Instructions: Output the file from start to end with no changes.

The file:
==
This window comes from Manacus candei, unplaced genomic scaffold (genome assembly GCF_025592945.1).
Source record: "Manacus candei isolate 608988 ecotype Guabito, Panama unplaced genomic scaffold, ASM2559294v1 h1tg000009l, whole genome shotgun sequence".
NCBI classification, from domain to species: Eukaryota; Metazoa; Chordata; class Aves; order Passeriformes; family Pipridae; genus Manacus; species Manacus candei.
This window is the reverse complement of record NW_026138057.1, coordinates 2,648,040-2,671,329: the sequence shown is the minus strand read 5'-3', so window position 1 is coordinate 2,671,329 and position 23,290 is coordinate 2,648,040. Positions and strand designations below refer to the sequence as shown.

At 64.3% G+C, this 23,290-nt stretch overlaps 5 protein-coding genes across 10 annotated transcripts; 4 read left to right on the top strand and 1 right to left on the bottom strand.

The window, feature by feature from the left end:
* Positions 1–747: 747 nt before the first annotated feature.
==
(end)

This window comes from Manacus candei, unplaced genomic scaffold (genome assembly GCF_025592945.1).
Source record: "Manacus candei isolate 608988 ecotype Guabito, Panama unplaced genomic scaffold, ASM2559294v1 h1tg000009l, whole genome shotgun sequence".
NCBI classification, from domain to species: Eukaryota; Metazoa; Chordata; class Aves; order Passeriformes; family Pipridae; genus Manacus; species Manacus candei.
This window is the reverse complement of record NW_026138057.1, coordinates 2,648,040-2,671,329: the sequence shown is the minus strand read 5'-3', so window position 1 is coordinate 2,671,329 and position 23,290 is coordinate 2,648,040. Positions and strand designations below refer to the sequence as shown.

At 64.3% G+C, this 23,290-nt stretch overlaps 5 protein-coding genes across 10 annotated transcripts; 4 read left to right on the top strand and 1 right to left on the bottom strand.

The window, feature by feature from the left end:
* Positions 1–747: 747 nt before the first annotated feature.